The Worker Power Coalition, composed of over 40 labor unions and progressive organizations representing 24 million workers in the US, has launched a campaign ahead of the 2022 midterm elections to pressure Democratic Senate leaders and US Senators from both parties to vote on the Protecting the Right to Organize (PRO) Act. If passed, the PRO Act would institute the largest overhaul of US labor law since the mid-20th century.
The legislation would ban captive audience meetings held by employers to deter union organizing, increase penalties on employers for violating labor laws, and mandate prompt disclosure of contracts between employers and anti-union consultants. It would also establish mediation and arbitration processes to streamline the path for new unions to secure a first contract. (Under existing conditions, it is common practice for employers to delay and draw out the bargaining process with relative impunity. As Bloomberg Law reported earlier this year, “the mean number of days it takes newly unionized employers and their newly organized workers to ratify a first contract has grown to 465 days.”) Current labor laws in the US are based on the National Labor Relations Act, which was passed in 1935 and has long been viewed by labor experts as broken, outdated, and insufficient when it comes to protecting workers’ rights to organize unions today.
The legislation passed in the House of Representatives in March 2021 with five Republicans and all but one Democrat, Rep. Henry Cuellar (D-TX), voting in support, but it has yet to receive a vote in the US Senate.
Sen. Joe Manchin (D-VA) has signaled his support for the PRO Act, while Democratic Senators Kyrsten Sinema and Mark Kelly of Arizona and Sen. Mark Warner (D-VA) have refused to support the legislation.
Organizers and worker delegations affiliated with the Worker Power Coalition have been meeting with Senate Democrats in swing states such as Arizona, Colorado, Georgia, New Hampshire, and Nevada, and are holding events to pressure Senate Republicans in Ohio, Wisconsin, and Florida to show their support for workers by backing the legislation.
In Florida, union organizers have been pushing Republican Senators Marco Rubio and Rick Scott to support the legislation without much success. Organizers have also backed Sen. Rubio’s Democratic challenger this November, Rep. Val Demmings, who voted for the PRO Act in the House.
“We’ll work with any elected official; we don’t care about political parties. What we care about is common sense legislation that supports working class folks who are trying to live the American Dream that we increasingly see escaping us, and a huge reason for that is elected officials like Marco Rubio, who, after repeated attempts throughout the years, has refused to meet with us,” said Curtis Hierro, the senior legislative and political lead in Florida for the Communications Workers of America (CWA). “This is one of the most important pieces of legislation that we’ve seen for the labor movement in this generation.”
In late July 2022, organizers and workers held a rally in Orlando, Florida, demanding Sen. Rubio’s support for the PRO Act in front of Rubio’s office. They’ve also been holding webinars, meetings, and political training sessions to educate members on the legislative process.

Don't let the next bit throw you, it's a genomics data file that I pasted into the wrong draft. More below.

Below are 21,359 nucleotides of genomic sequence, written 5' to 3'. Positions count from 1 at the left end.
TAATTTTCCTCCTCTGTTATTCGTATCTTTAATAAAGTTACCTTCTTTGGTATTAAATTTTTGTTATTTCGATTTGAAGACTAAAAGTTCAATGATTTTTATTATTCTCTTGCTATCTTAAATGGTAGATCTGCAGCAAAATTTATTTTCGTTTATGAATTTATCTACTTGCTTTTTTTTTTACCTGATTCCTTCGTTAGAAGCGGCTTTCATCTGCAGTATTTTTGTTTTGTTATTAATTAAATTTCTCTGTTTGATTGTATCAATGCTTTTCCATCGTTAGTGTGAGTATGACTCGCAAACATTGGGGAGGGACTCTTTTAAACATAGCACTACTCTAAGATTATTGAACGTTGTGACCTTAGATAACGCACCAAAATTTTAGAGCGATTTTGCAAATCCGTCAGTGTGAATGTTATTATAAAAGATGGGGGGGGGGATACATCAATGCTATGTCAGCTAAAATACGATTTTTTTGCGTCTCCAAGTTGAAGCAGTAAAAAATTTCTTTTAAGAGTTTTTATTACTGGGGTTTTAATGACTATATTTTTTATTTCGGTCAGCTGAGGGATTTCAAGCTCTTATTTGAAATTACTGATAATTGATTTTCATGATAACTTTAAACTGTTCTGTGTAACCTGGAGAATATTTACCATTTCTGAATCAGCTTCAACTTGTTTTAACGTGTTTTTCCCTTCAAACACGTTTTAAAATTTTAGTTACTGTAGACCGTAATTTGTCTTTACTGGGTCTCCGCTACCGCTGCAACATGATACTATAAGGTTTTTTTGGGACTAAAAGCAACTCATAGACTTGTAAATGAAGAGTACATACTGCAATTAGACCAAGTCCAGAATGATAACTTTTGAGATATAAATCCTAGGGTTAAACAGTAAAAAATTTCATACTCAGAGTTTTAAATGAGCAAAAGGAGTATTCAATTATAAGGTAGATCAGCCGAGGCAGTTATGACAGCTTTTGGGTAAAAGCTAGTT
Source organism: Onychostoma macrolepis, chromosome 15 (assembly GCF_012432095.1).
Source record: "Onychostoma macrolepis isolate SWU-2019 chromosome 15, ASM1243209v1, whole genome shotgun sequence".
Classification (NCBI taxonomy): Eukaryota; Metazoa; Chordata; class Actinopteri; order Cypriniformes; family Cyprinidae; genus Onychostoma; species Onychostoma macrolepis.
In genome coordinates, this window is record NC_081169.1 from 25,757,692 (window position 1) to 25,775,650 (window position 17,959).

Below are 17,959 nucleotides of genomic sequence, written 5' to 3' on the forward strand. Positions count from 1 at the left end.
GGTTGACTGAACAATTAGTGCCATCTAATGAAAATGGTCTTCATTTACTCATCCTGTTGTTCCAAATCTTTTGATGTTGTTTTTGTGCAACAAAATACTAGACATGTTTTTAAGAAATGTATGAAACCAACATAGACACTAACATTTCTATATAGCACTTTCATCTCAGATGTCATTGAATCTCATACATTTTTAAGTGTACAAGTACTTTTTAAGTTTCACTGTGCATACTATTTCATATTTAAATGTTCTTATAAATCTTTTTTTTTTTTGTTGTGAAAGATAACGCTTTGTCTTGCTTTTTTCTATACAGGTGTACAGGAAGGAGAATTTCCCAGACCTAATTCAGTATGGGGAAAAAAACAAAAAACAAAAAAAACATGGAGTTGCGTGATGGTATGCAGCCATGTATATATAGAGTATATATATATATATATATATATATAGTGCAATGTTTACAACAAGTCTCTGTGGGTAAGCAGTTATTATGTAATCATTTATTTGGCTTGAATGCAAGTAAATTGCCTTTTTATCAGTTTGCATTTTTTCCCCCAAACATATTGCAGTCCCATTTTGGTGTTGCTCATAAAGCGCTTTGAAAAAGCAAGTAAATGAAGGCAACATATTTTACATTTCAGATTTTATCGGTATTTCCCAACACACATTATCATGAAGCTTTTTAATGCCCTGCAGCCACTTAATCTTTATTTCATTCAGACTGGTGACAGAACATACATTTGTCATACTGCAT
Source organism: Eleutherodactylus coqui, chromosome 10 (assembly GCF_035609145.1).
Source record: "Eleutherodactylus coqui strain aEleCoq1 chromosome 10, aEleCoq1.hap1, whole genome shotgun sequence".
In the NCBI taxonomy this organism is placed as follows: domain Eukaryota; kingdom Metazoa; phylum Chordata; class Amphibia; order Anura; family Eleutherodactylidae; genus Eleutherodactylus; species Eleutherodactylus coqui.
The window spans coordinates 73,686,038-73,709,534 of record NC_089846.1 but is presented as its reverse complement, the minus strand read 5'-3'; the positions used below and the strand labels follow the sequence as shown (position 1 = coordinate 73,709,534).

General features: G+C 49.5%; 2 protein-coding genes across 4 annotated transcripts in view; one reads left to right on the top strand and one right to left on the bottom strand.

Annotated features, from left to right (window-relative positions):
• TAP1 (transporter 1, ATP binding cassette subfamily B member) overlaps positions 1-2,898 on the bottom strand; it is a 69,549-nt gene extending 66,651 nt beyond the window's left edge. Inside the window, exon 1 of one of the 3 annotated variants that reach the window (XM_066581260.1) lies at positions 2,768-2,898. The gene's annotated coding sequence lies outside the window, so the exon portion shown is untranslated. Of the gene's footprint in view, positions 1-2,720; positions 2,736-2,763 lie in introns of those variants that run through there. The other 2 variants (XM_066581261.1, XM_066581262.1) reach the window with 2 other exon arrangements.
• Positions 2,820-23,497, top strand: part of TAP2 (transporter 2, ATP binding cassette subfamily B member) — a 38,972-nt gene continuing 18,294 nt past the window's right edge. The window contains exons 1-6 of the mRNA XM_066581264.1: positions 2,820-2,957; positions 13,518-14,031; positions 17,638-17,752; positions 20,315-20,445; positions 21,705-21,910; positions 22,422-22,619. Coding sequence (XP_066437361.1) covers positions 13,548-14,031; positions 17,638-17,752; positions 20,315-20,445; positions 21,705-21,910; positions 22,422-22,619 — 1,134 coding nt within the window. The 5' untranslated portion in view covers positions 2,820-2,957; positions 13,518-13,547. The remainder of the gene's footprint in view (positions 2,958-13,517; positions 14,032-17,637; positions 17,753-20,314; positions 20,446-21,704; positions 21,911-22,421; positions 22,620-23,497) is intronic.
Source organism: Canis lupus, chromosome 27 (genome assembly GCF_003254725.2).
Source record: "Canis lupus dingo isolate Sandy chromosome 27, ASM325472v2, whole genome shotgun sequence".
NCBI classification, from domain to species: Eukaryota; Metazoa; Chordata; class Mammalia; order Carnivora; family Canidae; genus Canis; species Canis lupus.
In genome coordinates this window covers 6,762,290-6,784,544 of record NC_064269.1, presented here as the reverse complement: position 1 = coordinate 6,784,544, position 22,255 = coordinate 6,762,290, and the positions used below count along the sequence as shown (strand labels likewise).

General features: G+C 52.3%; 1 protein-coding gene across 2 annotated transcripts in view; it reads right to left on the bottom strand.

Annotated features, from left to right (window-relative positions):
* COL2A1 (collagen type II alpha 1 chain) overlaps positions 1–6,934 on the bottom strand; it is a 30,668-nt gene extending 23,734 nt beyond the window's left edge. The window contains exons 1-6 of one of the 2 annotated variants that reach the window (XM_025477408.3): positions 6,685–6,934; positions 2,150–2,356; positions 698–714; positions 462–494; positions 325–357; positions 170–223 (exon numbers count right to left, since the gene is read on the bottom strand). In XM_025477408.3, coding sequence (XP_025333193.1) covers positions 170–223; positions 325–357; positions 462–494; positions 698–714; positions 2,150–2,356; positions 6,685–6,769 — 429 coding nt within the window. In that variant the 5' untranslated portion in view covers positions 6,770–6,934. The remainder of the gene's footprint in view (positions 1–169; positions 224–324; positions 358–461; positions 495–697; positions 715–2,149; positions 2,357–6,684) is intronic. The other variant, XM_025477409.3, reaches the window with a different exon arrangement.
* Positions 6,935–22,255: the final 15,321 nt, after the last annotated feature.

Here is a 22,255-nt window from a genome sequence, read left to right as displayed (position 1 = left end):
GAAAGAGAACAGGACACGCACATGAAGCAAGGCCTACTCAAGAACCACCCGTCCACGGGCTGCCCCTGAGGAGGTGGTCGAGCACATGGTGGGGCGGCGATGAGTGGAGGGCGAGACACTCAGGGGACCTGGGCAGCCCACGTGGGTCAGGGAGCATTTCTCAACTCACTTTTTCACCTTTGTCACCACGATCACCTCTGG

“We’ve been doing the work of educating and organizing our members in the union, making sure they know that on one side you have Marco Rubio, who has literally been the definition of an empty suit elected official (I guess the only thing that fills that suit is money from corporate America and Wall Street) and who stands against working people’s agenda,” added Hierro. “Then you have another candidate, Representative Demings, who, whenever called upon to support our union, to support everyday working people, [has] answered that call.”
On July 13, 2022, union members and organizers held a rally outside of Wisconsin Republican Sen. Ron Johnson’s office in Milwaukee, demanding that he stop opposing the PRO Act. They are also backing his Democratic opponent this November, Mandela Barnes.
“[It’s] time to take the state back and educate folks about the PRO Act,” said Clinton Rodgers, an organizer with the CWA in Milwaukee. Rodgers also noted that the PRO Act would “deal a blow to independent ‘right-to-work’ laws,” like the one signed by former Wisconsin Governor Scott Walker in 2015.
“Right to work” laws allow workers to reap all the benefits of being represented by a union in a workplace without becoming a member or paying dues to the union, which has gutted unions’ internal resources (and, thus, their ability to adequately represent and fight for members) and contributed to the depletion of union membership in “right to work” states. The PRO Act would allow unions to negotiate contracts to override “right to work” laws.
“The PRO Act will allow workers to have a voice and [will] protect strikes and other protests and activities, and [it] will make it illegal for employers to permanently replace striking workers,” added Rogers.
A survey conducted in June, 2021, by Hart Research Associates in nine battleground states—Alaska, Arizona, Colorado, New Hampshire, Ohio, Pennsylvania, Virginia, Wisconsin, and West Virginia—found overwhelming public support for the PRO Act in each of the surveyed states by at least 30 percentage points. Per the survey results, even a majority of voters who identify as Republican support the PRO Act.
“Across the country, corporations and the mega-rich are trampling on workers’ rights and our freedom to organize,” said Jimmy Williams Jr., President of the International Union of Painters and Allied Trades, which is part of the Worker Power Coalition pushing for the PRO Act. “A vote on the PRO Act will show us who the real pro-worker members of the US Senate are. It’s long past time for the Senate to follow the lead of the House and pass the PRO Act.”
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